The supported values for --os-version are entirely dependent on the OS type.

For Red Hat Enterprise Linux (RHEL) and CentOS, 6 and 7 are valid options.

For Debian and Ubuntu, the version must be specified as the codename of the specific release. For example, Debian 9 must be specified as stretch, and Ubuntu 18.04 must be specified as bionic.

These options can be useful if your distribution is a fork of another distribution. As an example, Linux Mint 8.1 is based on and is fully compatible with Ubuntu 16.04 LTS (Xenial). Therefore, If you are using Linux Mint 8.1, then you can configure your system to install from the repository of Ubuntu 16.04 LTS (Xenial). If you would like to do that, then you can do so by specifying --os-type=ubuntu and --os-version=xenial to the MariaDB Package Repository setup script .

--write-to-stdout

The --write-to-stdout option will prevent the script from modifying anything on the system. The repository configuration will not be written to the repository configuration file. Instead, it will be printed to standard output. That allows the configuration to be reviewed, redirected elsewhere, consumed by another script, or used in some other way.

The --write-to-stdout option automatically enables --skip-key-import.

Platform-Specific Behavior

Platform-Specific Behavior on RHEL and CentOS

On Red Hat Enterprise Linux (RHEL) and CentOS, the MariaDB Package Repository setup script performs the following tasks:

  • Creates a repository configuration file at /etc/yum.repos.d/mariadb.repo.
  • Imports the GPG public key used to verify the signature of MariaDB software packages with rpm --import from downloads.mariadb.com.

Platform-Specific Behavior on Debian and Ubuntu

On Debian and Ubuntu, the MariaDB Package Repository setup script performs the following tasks:

  • Creates a repository configuration file at /etc/apt/sources.list.d/mariadb.list.
  • Creates a package preferences file at /etc/apt/preferences.d/mariadb-enterprise.pref, which gives packages from MariaDB repositories a higher priority than packages from OS and other repositories, which can help avoid conflicts. It looks like the following:
Package: *
Pin: origin downloads.mariadb.com
Pin-Priority: 1000
  • Imports the GPG public key used to verify the signature of MariaDB software package with apt-key from the keyserver.ubuntu.com key server.
  • Updates the package cache with package definitions from the MariaDB Package Repository with apt-get update.

Platform-Specific Behavior on SLES

On SUSE Linux Enterprise Server (SLES), the MariaDB Package Repository setup script performs the following tasks:

  • Creates a repository configuration file at /etc/zypp/repos.d/mariadb.repo.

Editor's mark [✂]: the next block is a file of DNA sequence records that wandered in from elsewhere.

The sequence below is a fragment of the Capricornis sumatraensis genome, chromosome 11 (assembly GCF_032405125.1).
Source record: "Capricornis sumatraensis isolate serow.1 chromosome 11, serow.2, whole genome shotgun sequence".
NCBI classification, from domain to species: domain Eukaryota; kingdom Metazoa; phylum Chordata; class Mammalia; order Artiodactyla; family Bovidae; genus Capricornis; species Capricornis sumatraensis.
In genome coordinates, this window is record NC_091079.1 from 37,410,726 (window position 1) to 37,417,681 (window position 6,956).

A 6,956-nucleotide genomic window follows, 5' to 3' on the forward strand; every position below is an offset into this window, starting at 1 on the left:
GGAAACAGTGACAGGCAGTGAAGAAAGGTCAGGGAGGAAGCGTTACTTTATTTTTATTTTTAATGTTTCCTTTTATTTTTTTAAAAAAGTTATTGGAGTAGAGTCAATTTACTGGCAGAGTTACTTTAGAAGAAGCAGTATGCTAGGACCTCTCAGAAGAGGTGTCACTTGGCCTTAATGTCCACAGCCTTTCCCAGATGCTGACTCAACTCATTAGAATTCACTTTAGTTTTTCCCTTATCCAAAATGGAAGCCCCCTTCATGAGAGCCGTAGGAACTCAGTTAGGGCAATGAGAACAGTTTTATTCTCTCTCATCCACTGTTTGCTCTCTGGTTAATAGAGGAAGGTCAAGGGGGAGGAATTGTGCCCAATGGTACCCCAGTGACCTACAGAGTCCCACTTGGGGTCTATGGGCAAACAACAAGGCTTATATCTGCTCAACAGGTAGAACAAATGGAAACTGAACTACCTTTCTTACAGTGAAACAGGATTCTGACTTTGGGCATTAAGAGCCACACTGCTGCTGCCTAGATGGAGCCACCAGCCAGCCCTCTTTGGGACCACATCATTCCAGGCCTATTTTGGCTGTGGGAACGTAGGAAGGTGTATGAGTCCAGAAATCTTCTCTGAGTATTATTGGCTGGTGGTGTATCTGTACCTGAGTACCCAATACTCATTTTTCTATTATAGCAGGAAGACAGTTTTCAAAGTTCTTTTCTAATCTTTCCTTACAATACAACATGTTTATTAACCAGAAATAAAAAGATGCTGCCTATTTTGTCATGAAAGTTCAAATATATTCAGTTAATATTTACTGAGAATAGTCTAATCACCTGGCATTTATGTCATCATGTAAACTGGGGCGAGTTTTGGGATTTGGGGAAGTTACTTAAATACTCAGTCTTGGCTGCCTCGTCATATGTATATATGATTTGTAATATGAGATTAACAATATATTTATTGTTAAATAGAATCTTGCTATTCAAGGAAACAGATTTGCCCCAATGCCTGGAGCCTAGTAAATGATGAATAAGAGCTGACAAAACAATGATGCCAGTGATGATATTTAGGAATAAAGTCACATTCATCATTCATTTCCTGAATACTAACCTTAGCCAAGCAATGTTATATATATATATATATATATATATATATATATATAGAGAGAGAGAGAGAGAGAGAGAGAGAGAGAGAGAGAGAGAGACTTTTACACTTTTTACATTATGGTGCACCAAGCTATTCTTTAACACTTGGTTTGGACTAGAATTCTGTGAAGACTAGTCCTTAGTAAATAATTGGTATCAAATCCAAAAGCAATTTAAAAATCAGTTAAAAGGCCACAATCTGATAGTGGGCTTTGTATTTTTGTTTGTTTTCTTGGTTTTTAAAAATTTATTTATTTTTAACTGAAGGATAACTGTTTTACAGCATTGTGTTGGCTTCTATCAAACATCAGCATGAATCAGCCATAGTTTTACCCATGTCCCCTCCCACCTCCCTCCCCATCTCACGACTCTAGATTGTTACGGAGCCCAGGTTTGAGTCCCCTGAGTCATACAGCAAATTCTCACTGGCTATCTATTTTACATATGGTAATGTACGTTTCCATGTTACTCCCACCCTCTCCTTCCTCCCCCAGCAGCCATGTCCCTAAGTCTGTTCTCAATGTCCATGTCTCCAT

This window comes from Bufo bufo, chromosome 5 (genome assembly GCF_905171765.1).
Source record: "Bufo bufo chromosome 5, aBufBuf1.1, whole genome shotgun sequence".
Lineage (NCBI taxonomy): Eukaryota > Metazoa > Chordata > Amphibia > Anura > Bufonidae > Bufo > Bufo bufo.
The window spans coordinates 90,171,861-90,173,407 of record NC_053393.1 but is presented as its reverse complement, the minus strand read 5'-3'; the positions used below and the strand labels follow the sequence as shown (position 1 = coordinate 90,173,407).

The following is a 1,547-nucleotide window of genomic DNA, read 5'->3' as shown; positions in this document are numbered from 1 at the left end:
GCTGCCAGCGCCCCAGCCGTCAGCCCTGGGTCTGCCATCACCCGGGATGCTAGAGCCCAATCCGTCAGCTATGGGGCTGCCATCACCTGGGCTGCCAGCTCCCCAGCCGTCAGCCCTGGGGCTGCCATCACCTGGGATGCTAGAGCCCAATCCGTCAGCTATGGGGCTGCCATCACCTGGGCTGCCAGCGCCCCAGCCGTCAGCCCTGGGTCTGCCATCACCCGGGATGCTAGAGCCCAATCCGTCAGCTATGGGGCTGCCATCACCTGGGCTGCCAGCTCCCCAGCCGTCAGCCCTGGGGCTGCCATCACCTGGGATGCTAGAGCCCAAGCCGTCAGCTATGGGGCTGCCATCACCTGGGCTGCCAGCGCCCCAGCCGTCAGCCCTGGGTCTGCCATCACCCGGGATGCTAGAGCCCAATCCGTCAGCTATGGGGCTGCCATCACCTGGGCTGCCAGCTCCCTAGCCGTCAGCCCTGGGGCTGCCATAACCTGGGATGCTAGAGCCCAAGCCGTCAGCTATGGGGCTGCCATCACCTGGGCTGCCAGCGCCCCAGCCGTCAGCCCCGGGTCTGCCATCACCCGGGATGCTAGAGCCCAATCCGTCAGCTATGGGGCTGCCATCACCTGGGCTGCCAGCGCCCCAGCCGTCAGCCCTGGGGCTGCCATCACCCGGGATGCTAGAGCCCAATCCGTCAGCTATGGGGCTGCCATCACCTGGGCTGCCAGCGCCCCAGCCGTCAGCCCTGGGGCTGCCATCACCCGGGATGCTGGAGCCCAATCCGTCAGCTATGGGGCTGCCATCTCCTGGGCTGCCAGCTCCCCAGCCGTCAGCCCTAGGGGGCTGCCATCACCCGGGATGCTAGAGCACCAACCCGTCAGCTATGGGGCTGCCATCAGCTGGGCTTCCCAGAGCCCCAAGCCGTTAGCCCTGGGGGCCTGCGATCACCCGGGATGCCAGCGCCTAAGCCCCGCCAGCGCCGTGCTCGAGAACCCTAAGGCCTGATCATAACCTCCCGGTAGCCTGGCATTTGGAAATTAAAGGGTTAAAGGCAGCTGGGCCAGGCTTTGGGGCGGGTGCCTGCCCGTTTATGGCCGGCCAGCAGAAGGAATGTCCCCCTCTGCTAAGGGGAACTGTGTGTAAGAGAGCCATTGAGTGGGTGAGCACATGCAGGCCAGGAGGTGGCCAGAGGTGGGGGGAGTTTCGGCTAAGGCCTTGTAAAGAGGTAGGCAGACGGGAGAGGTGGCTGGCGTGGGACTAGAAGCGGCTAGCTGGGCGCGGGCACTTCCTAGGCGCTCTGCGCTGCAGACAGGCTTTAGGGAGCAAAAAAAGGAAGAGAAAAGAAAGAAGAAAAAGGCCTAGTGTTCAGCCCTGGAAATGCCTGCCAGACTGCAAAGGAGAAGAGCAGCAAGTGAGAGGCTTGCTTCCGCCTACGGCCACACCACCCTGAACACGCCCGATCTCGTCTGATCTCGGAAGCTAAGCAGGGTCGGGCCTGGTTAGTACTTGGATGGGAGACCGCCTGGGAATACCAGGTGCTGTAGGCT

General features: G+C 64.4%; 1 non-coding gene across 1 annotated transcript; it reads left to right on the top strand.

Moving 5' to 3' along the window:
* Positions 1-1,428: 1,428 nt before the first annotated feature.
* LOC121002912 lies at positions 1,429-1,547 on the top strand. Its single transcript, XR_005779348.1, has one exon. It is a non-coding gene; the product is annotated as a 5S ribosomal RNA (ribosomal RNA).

• Imports the GPG public key used to verify the signature of MariaDB software packages with rpm --import from downloads.mariadb.com.

Installing Packages with the MariaDB Package Repository

After setting up the MariaDB Package Repository, you can install the software packages in the supported repositories.

Installing Packages on RHEL and CentOS

To install MariaDB on Red Hat Enterprise Linux (RHEL) and CentOS, see the instructions at Installing MariaDB Packages with YUM. For example:

sudo yum install MariaDB-server MariaDB-client

To install MariaDB MaxScale on Red Hat Enterprise Linux (RHEL) and CentOS, see the instructions at MariaDB MaxScale Installation Guide. For example:

sudo yum install maxscale

To install Percona XtraBackup on Red Hat Enterprise Linux (RHEL) and CentOS, you can do the following:

sudo yum install percona-xtrabackup

If you are using MariaDB 10.2, then you would need to install Percona XtraBackup 2.4:

sudo yum install percona-xtrabackup-24

Installing Packages on Debian and Ubuntu

To install MariaDB on Debian and Ubuntu, see the instructions at Installing MariaDB Packages with APT. For example:

sudo apt-get install mariadb-server mariadb-client

To install MariaDB MaxScale on Debian and Ubuntu, see the instructions at MariaDB MaxScale Installation Guide. For example:

sudo apt-get install maxscale

To install Percona XtraBackup on Debian and Ubuntu, you can do the following:

sudo apt-get install percona-xtrabackup

If you are using MariaDB 10.2, then you would need to install Percona XtraBackup 2.4:

sudo apt-get install percona-xtrabackup-24

Installing Packages on SLES

To install MariaDB on SUSE Linux Enterprise Server (SLES), see the instructions at Installing MariaDB Packages with ZYpp. For example:

sudo zypper install MariaDB-server MariaDB-client

To install MariaDB MaxScale on SUSE Linux Enterprise Server (SLES), see the instructions at MariaDB MaxScale Installation Guide. For example:

sudo zypper install maxscale

To install Percona XtraBackup on SUSE Linux Enterprise Server (SLES), you can do the following:

sudo zypper install percona-xtrabackup

If you are using MariaDB 10.2, then you would need to install Percona XtraBackup 2.4:

sudo zypper install percona-xtrabackup-24